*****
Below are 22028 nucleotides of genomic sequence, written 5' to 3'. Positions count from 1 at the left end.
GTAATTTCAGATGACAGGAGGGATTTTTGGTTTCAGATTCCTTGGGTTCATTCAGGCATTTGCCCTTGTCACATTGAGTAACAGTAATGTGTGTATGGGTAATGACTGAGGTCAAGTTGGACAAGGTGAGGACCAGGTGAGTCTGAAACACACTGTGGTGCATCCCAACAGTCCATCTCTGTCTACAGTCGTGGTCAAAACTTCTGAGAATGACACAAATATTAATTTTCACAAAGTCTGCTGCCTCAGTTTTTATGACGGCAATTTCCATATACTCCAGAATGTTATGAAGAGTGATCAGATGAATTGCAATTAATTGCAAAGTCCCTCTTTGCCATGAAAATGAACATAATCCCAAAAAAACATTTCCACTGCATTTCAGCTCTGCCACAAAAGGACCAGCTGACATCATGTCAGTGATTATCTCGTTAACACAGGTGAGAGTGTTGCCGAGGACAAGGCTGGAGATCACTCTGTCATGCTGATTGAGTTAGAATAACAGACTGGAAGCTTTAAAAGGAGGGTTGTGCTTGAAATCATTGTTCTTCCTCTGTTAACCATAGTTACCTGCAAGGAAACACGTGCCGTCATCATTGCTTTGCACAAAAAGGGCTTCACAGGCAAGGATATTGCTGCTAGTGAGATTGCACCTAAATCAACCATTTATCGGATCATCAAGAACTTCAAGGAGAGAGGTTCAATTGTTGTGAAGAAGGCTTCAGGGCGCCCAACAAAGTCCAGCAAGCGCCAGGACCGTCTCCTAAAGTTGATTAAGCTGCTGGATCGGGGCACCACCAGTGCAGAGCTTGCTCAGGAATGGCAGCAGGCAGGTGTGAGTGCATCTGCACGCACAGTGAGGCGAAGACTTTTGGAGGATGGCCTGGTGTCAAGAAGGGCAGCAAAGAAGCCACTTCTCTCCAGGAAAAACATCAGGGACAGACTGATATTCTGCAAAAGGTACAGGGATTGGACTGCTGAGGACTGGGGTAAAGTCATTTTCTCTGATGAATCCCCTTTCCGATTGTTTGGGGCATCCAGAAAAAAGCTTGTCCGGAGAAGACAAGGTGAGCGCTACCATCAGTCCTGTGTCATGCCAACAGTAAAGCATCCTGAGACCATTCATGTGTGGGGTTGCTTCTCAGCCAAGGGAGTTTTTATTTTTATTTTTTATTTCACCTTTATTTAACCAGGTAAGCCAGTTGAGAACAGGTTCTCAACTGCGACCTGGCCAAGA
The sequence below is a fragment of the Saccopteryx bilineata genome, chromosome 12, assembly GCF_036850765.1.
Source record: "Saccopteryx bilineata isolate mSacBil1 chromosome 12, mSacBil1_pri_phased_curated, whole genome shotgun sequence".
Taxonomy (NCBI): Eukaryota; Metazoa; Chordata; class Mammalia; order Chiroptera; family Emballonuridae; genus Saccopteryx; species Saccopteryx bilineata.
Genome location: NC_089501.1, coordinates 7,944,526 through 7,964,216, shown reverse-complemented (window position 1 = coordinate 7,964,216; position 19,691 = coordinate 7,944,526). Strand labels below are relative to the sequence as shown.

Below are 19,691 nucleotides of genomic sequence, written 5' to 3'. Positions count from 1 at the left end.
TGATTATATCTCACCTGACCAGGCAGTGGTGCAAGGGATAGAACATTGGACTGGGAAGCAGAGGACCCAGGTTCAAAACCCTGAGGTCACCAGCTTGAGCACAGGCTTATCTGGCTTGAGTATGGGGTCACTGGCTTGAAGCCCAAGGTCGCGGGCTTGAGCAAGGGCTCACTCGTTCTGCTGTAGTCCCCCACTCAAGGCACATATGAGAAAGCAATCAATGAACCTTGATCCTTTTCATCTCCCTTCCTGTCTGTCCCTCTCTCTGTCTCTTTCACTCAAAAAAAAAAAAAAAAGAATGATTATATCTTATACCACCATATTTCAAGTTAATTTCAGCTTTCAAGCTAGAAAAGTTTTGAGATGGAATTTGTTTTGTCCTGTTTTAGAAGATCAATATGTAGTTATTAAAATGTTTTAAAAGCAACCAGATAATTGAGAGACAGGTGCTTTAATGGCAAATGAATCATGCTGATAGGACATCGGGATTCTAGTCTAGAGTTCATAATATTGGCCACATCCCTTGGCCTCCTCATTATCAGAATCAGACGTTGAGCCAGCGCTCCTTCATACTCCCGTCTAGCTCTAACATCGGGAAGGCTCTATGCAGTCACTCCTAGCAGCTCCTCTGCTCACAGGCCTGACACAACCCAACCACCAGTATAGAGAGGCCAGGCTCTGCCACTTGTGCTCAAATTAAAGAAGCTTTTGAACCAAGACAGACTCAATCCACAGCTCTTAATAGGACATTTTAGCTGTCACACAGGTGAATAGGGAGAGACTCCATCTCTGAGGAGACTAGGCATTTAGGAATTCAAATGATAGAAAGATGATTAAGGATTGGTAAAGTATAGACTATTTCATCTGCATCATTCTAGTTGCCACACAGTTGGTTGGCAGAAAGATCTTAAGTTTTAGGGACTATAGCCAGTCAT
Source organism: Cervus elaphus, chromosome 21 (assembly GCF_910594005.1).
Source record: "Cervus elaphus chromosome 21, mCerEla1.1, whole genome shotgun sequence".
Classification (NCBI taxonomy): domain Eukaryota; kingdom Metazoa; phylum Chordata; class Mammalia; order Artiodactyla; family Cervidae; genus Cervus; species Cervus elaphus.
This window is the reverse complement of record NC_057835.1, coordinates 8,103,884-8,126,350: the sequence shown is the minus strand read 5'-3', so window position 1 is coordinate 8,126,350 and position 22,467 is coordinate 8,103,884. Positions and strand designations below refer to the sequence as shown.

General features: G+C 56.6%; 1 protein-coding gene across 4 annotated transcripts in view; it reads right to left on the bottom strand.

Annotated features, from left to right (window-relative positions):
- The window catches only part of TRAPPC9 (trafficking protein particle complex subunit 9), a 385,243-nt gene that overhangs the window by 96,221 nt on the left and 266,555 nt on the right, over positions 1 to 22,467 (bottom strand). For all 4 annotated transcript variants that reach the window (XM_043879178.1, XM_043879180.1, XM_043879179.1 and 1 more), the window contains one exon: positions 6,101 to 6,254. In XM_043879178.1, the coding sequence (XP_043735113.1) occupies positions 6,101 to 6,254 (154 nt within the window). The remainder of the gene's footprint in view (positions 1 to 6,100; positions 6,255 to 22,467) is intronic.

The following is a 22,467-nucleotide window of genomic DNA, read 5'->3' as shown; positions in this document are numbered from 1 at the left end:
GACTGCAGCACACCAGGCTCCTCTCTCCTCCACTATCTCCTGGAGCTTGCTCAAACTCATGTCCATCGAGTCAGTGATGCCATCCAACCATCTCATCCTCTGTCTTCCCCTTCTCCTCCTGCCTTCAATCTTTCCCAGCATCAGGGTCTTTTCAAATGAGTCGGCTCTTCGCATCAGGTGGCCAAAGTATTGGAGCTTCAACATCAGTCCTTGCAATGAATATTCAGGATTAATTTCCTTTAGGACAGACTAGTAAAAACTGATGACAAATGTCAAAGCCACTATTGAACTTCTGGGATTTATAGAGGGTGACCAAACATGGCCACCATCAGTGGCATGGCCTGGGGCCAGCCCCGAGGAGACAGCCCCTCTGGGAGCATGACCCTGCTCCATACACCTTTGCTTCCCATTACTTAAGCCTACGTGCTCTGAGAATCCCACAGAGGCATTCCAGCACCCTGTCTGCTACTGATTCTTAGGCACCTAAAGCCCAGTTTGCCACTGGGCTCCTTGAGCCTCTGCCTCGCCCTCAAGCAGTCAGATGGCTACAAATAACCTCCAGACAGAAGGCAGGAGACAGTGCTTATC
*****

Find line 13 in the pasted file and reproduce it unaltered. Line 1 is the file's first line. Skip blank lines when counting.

General features: G+C 56.6%; 1 protein-coding gene across 4 annotated transcripts in view; it reads right to left on the bottom strand.